Book gives women comic relief

Published 1:33 pm Wednesday, December 24, 2008

For entire generations of Americans, the practice of writing letters kept them in touch with far-flung family members across the nation.

However, with the advent of e-mail and cell phones, the practice faded out, and handwritten letters are now almost relics, stuffed in drawers somewhere and forgotten.

Carolyn Wood, a Suffolk resident, understands this. That’s why she compiled a book from the letters she has written to her sister over the years.

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“Mishaps, Mayhem and Menopause: Letters to Shirley” is on sale at several locations around the city. Wood published the book recently after more than a decade of trying.

“It’s based on things that have happened in my life and that I would write my sister about,” Wood said last week.

Wood’s sister, Shirley, moved to Florida years ago for her husband to take a promotion – a move for which Carolyn has never quite forgiven her. Because it was before the days of modern communications technology, Carolyn wrote to Shirley about family, friends, mishaps of everyday life and her battle with early menopause.

Shirley saved all the letters, and they now are in book form. The book, which sells for between $10 and $15, is worth the expenditure, Carolyn’s friends have told her.

“Life is funny, if you can only sit back and laugh at yourself,” Wood said.

Through letters to Shirley, Carolyn’s many misadventures navigating life are told. Some stories are hilarious – such as accidentally going to a podiatrist for a problem with her ears – and some stories describe Carolyn’s early onset of menopause at age 38.

“Why do some women sail right through this time in their lives with little or no noticeable differences, and others of us are so different we hardly recognize ourselves?” Wood asks her sister in one of the book’s letters.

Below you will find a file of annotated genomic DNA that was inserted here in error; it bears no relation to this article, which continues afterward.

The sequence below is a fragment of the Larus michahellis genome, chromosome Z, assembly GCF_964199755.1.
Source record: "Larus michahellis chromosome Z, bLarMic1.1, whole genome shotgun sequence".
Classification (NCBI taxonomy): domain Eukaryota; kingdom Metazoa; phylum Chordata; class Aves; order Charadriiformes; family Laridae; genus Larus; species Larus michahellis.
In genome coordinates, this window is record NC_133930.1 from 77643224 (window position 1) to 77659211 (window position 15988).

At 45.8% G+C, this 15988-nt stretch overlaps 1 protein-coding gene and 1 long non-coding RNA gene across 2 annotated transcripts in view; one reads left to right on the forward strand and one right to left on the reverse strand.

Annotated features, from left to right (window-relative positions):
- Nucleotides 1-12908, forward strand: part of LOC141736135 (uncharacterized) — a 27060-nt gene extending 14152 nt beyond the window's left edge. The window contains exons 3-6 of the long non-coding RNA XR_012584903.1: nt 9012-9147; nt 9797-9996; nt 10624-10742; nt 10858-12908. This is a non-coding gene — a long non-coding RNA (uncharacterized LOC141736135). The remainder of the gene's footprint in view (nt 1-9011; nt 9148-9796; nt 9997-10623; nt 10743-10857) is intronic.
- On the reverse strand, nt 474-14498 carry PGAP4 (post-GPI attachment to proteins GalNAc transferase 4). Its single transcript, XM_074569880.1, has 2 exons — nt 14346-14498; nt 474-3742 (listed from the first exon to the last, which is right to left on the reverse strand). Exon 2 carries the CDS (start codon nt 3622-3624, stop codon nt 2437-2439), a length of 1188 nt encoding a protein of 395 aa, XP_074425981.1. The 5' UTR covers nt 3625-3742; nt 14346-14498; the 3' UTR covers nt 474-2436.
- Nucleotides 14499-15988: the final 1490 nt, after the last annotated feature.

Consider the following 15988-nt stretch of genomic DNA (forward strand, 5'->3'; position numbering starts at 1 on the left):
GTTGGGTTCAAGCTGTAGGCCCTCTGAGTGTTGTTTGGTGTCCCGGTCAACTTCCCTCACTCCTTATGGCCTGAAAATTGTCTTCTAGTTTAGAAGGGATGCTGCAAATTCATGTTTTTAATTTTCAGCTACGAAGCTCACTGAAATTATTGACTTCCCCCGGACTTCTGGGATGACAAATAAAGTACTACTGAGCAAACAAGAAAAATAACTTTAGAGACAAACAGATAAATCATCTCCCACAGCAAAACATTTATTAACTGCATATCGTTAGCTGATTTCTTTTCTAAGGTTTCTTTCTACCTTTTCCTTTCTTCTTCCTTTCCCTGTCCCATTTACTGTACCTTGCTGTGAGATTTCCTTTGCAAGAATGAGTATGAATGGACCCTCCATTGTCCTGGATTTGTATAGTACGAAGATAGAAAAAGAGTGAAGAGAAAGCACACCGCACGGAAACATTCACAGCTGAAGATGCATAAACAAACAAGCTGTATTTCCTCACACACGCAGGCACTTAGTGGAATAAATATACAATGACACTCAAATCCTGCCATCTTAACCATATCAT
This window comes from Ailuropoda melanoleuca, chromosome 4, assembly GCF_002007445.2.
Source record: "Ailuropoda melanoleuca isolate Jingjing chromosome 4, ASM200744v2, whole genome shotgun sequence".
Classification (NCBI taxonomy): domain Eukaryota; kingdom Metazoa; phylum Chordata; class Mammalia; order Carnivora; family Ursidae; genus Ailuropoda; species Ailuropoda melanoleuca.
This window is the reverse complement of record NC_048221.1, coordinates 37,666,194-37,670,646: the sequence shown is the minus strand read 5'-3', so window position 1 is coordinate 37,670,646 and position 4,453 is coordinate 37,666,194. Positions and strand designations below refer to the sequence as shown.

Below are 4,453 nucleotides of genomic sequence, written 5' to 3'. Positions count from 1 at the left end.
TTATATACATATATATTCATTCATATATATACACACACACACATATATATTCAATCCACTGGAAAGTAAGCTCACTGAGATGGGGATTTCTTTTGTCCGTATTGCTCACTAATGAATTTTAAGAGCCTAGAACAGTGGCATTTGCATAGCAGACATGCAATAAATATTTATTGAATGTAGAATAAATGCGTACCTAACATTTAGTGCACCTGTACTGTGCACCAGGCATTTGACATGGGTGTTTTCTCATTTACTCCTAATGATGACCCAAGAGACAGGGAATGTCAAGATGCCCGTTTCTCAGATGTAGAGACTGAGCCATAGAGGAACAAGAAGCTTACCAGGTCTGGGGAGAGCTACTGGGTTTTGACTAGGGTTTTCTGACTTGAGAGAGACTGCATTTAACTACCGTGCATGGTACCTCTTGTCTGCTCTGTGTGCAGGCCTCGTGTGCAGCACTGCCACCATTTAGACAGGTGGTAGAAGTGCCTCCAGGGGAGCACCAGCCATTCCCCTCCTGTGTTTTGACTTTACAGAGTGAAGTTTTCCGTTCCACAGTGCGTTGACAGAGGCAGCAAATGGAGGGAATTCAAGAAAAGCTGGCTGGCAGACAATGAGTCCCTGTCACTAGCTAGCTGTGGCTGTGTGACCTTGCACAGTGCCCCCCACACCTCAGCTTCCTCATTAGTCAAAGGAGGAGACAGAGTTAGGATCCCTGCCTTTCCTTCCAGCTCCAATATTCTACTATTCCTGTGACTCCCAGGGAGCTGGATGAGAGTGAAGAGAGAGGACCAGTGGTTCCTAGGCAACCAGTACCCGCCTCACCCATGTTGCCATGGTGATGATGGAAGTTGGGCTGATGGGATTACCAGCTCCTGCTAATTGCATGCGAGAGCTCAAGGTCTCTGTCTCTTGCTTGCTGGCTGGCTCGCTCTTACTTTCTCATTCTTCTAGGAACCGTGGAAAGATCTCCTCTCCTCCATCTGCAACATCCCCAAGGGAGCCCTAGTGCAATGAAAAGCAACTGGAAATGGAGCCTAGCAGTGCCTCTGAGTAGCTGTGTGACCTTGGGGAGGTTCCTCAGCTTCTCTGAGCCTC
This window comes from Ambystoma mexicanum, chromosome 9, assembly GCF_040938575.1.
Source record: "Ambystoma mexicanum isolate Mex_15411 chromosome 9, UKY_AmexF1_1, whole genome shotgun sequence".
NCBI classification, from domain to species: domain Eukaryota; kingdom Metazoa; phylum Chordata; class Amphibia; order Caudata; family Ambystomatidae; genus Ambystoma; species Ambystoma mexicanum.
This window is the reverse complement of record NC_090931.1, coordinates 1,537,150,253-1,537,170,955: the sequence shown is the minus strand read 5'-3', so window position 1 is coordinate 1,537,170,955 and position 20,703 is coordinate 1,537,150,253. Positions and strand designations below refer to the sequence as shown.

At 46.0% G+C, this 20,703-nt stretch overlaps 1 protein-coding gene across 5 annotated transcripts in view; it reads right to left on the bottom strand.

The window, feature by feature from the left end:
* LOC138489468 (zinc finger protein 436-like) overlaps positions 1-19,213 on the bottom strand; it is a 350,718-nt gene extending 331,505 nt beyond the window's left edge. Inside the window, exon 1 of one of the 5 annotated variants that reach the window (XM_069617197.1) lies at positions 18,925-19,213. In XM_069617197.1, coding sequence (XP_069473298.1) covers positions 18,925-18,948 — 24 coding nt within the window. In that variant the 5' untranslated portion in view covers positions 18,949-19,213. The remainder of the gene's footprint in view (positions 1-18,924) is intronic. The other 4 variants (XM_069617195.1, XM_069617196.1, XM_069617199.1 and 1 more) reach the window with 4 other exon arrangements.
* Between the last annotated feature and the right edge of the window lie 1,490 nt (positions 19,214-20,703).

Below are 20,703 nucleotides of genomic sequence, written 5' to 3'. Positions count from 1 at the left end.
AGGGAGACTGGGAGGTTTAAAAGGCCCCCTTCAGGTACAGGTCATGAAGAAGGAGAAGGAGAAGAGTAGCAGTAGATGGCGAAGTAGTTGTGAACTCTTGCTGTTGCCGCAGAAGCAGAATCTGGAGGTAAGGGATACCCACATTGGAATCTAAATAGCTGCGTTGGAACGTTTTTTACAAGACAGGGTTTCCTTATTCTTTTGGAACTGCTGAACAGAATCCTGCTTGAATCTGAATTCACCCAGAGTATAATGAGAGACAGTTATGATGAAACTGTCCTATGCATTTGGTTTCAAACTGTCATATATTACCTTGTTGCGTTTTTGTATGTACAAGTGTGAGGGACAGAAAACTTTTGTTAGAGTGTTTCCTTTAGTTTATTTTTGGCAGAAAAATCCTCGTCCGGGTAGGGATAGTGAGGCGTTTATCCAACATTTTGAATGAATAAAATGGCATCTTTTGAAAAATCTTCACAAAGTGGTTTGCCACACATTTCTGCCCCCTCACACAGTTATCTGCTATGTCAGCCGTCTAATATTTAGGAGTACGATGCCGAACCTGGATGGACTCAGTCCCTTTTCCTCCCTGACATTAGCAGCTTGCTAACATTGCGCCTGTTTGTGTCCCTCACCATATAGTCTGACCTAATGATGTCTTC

The book concludes as the last woman in the sisters’ group of friends turns 50. That’s around the time that technology took over, Wood said.

“The letters basically stopped because of e-mail and cell phones,” she said.

About 12 years ago, Wood tried to get the book published, but she was rejected.

“Publishers said letters and diaries were not selling back then,” she said.

However, Wood’s friends finally succeeded in goading her to try again. She soon discovered that her sister knew someone who had a software program that could turn a manuscript into book form. Once that was done, the book was sent to Book Masters, a publishing company that will turn a manuscript into a professionally printed and bound book.

After having several hundred copies printed, Wood’s next task was to decide where to stock them.

“I wanted them just to go into unique gift shops,” she said. The books are available in Suffolk at Jester’s Gift Shop, 110 W. Finney Ave.; A Tisket, A Tasket, 1897 Governor’s Pointe Drive; The Knot Hole Station Ltd., 3129 Kings Highway; Riddick’s Folly, 510 N. Main St.; The Christian Bookstore, 892 N. Main St.; and Suffolk Seaboard Train Station, 326 N. Main St.

The books also are available at the Virginia Sampler and Ebony Arts & Gifts stores in Chesapeake Square Mall.

The book, Wood said, will make a great gift for a woman who is ill, going through menopause or can identify with any of the themes throughout the book.